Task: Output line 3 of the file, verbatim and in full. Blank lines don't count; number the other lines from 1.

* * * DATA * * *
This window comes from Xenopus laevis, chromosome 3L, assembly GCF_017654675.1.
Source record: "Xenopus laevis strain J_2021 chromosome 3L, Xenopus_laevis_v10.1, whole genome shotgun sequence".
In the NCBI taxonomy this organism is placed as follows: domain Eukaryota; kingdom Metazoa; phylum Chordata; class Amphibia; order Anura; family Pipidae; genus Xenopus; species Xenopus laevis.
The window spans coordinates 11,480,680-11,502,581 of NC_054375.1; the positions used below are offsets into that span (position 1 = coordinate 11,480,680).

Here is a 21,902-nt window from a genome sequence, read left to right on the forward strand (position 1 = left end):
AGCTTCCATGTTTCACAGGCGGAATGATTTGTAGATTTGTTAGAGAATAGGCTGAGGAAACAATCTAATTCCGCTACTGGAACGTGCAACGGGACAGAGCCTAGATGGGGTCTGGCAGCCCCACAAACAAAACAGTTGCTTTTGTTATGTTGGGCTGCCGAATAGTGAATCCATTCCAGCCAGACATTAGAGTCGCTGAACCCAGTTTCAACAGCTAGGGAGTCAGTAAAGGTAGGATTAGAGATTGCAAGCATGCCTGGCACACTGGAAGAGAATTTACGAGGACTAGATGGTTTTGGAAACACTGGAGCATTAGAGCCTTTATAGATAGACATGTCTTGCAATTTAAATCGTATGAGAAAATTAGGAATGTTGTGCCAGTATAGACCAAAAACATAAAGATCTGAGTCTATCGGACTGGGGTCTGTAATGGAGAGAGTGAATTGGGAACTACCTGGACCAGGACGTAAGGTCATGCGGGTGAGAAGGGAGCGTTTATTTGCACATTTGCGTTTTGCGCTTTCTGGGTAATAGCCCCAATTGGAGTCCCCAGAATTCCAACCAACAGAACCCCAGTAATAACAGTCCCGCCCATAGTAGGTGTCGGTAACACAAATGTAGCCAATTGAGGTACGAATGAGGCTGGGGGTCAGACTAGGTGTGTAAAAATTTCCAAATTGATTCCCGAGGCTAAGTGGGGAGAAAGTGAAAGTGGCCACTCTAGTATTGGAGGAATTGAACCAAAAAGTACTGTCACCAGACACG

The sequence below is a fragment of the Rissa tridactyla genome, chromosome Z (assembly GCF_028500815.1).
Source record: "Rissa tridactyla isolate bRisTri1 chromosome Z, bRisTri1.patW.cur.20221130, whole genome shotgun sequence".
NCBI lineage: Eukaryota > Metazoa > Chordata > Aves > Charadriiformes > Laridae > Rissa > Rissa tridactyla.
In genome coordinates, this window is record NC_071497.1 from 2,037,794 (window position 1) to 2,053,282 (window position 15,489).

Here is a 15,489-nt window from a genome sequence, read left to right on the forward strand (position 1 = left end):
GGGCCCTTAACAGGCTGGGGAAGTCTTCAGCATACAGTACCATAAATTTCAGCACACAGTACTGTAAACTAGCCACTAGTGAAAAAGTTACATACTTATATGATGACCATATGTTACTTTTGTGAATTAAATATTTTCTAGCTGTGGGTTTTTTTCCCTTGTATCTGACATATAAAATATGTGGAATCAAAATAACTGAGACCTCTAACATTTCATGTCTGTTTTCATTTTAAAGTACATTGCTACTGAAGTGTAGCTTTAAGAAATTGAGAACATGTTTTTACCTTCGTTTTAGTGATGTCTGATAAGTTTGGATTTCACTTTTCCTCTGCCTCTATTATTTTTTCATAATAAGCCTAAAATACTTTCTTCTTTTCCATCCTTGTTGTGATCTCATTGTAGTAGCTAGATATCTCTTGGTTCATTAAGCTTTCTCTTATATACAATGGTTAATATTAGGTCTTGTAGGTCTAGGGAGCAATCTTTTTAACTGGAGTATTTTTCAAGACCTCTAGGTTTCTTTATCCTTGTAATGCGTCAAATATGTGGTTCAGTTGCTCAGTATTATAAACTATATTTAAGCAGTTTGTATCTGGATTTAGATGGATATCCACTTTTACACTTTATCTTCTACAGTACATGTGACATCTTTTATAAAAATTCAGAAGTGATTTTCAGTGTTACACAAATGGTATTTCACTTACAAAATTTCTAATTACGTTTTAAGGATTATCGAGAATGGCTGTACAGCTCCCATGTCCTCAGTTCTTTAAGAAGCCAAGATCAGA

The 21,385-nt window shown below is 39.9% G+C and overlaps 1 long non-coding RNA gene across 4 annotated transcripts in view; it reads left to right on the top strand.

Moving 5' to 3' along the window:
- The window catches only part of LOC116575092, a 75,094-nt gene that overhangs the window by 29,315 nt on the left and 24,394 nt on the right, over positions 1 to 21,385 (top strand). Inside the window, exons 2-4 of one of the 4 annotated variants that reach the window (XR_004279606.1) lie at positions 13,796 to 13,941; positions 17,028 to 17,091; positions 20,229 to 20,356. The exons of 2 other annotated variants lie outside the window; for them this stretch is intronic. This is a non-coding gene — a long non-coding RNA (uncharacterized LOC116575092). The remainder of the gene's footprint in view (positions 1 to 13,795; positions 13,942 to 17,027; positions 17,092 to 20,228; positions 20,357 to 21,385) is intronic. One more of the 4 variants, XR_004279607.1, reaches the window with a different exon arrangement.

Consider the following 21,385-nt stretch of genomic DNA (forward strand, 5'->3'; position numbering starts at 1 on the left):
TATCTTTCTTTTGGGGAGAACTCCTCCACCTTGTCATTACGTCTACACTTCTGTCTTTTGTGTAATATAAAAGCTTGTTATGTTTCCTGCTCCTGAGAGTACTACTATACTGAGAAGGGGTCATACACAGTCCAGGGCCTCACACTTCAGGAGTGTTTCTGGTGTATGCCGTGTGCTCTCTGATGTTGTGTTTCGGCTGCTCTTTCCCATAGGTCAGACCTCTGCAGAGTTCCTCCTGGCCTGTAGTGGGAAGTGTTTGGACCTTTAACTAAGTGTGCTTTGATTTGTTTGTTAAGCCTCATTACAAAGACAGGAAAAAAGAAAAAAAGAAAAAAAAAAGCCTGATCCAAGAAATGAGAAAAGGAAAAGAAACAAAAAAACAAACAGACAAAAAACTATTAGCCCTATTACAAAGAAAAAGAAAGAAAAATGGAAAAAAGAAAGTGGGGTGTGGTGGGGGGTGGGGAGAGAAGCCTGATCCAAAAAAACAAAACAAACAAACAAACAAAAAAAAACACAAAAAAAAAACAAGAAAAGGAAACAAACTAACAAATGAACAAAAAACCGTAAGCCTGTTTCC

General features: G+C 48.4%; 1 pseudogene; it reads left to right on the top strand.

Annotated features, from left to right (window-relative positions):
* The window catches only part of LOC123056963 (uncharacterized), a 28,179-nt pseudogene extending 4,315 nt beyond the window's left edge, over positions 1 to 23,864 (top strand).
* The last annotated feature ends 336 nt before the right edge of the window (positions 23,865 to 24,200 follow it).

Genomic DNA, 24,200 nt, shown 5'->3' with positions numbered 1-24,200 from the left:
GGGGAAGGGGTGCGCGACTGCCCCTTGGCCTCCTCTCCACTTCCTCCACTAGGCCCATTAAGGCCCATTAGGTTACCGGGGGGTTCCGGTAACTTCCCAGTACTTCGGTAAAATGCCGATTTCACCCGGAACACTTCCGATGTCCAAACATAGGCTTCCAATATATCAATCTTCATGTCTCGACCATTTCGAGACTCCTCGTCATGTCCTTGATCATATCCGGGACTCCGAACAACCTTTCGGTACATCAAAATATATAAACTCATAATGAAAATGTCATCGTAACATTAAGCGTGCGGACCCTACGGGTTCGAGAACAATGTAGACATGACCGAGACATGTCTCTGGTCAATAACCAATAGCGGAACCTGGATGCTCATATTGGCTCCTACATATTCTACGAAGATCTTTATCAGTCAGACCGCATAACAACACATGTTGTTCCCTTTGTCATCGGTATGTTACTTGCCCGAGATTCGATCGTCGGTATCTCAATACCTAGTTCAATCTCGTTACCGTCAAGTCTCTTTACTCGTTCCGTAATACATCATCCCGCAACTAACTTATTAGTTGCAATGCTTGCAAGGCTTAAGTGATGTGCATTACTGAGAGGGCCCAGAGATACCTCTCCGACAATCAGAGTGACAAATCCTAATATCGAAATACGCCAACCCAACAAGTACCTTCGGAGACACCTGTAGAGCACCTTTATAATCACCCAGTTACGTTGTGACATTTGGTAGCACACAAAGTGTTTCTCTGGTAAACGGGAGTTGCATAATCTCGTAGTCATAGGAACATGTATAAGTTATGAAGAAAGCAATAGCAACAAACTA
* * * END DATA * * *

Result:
In the NCBI taxonomy this organism is placed as follows: domain Eukaryota; kingdom Metazoa; phylum Chordata; class Amphibia; order Anura; family Pipidae; genus Xenopus; species Xenopus laevis.